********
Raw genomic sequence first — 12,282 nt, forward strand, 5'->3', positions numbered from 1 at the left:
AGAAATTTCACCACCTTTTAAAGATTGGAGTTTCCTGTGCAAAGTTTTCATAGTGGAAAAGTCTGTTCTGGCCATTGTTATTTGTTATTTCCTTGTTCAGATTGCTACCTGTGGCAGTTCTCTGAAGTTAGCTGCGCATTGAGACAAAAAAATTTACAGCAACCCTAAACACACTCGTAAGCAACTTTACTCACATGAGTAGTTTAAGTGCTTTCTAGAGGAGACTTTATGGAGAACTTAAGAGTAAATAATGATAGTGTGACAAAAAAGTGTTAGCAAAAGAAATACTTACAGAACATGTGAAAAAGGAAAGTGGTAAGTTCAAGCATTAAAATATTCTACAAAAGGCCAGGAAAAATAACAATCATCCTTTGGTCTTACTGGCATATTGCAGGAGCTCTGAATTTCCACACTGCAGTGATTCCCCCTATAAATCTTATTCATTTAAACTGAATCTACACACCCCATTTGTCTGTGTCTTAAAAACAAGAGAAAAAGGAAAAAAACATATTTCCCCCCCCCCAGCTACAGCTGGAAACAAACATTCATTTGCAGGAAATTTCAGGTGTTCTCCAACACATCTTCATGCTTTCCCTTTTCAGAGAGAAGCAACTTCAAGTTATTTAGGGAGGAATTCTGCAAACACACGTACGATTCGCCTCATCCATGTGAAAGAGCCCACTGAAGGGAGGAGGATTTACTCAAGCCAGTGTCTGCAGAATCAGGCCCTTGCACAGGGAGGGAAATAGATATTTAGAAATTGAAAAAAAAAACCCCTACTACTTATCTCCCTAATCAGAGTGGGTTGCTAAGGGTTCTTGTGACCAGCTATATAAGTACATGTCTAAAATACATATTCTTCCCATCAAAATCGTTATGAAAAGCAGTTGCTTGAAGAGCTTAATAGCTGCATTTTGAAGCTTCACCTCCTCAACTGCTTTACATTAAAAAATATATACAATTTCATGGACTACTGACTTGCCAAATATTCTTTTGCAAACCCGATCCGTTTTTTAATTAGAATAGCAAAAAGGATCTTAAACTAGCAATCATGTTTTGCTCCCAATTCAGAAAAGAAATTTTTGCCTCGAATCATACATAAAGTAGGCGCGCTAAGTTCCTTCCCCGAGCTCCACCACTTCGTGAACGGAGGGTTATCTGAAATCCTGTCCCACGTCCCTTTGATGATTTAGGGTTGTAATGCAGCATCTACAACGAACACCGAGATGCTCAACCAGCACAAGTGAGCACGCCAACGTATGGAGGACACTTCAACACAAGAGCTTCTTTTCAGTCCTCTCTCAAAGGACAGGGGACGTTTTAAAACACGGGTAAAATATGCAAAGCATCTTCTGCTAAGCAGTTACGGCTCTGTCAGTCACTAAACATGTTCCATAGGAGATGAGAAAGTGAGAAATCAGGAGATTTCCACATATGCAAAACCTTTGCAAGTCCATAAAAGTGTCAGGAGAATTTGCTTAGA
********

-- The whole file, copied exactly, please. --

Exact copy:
Raw genomic sequence first — 12,282 nt, forward strand, 5'->3', positions numbered from 1 at the left:
AGAAATTTCACCACCTTTTAAAGATTGGAGTTTCCTGTGCAAAGTTTTCATAGTGGAAAAGTCTGTTCTGGCCATTGTTATTTGTTATTTCCTTGTTCAGATTGCTACCTGTGGCAGTTCTCTGAAGTTAGCTGCGCATTGAGACAAAAAAATTTACAGCAACCCTAAACACACTCGTAAGCAACTTTACTCACATGAGTAGTTTAAGTGCTTTCTAGAGGAGACTTTATGGAGAACTTAAGAGTAAATAATGATAGTGTGACAAAAAAGTGTTAGCAAAAGAAATACTTACAGAACATGTGAAAAAGGAAAGTGGTAAGTTCAAGCATTAAAATATTCTACAAAAGGCCAGGAAAAATAACAATCATCCTTTGGTCTTACTGGCATATTGCAGGAGCTCTGAATTTCCACACTGCAGTGATTCCCCCTATAAATCTTATTCATTTAAACTGAATCTACACACCCCATTTGTCTGTGTCTTAAAAACAAGAGAAAAAGGAAAAAAACATATTTCCCCCCCCCCAGCTACAGCTGGAAACAAACATTCATTTGCAGGAAATTTCAGGTGTTCTCCAACACATCTTCATGCTTTCCCTTTTCAGAGAGAAGCAACTTCAAGTTATTTAGGGAGGAATTCTGCAAACACACGTACGATTCGCCTCATCCATGTGAAAGAGCCCACTGAAGGGAGGAGGATTTACTCAAGCCAGTGTCTGCAGAATCAGGCCCTTGCACAGGGAGGGAAATAGATATTTAGAAATTGAAAAAAAAAACCCCTACTACTTATCTCCCTAATCAGAGTGGGTTGCTAAGGGTTCTTGTGACCAGCTATATAAGTACATGTCTAAAATACATATTCTTCCCATCAAAATCGTTATGAAAAGCAGTTGCTTGAAGAGCTTAATAGCTGCATTTTGAAGCTTCACCTCCTCAACTGCTTTACATTAAAAAATATATACAATTTCATGGACTACTGACTTGCCAAATATTCTTTTGCAAACCCGATCCGTTTTTTAATTAGAATAGCAAAAAGGATCTTAAACTAGCAATCATGTTTTGCTCCCAATTCAGAAAAGAAATTTTTGCCTCGAATCATACATAAAGTAGGCGCGCTAAGTTCCTTCCCCGAGCTCCACCACTTCGTGAACGGAGGGTTATCTGAAATCCTGTCCCACGTCCCTTTGATGATTTAGGGTTGTAATGCAGCATCTACAACGAACACCGAGATGCTCAACCAGCACAAGTGAGCACGCCAACGTATGGAGGACACTTCAACACAAGAGCTTCTTTTCAGTCCTCTCTCAAAGGACAGGGGACGTTTTAAAACACGGGTAAAATATGCAAAGCATCTTCTGCTAAGCAGTTACGGCTCTGTCAGTCACTAAACATGTTCCATAGGAGATGAGAAAGTGAGAAATCAGGAGATTTCCACATATGCAAAACCTTTGCAAGTCCATAAAAGTGTCAGGAGAATTTGCTTAGA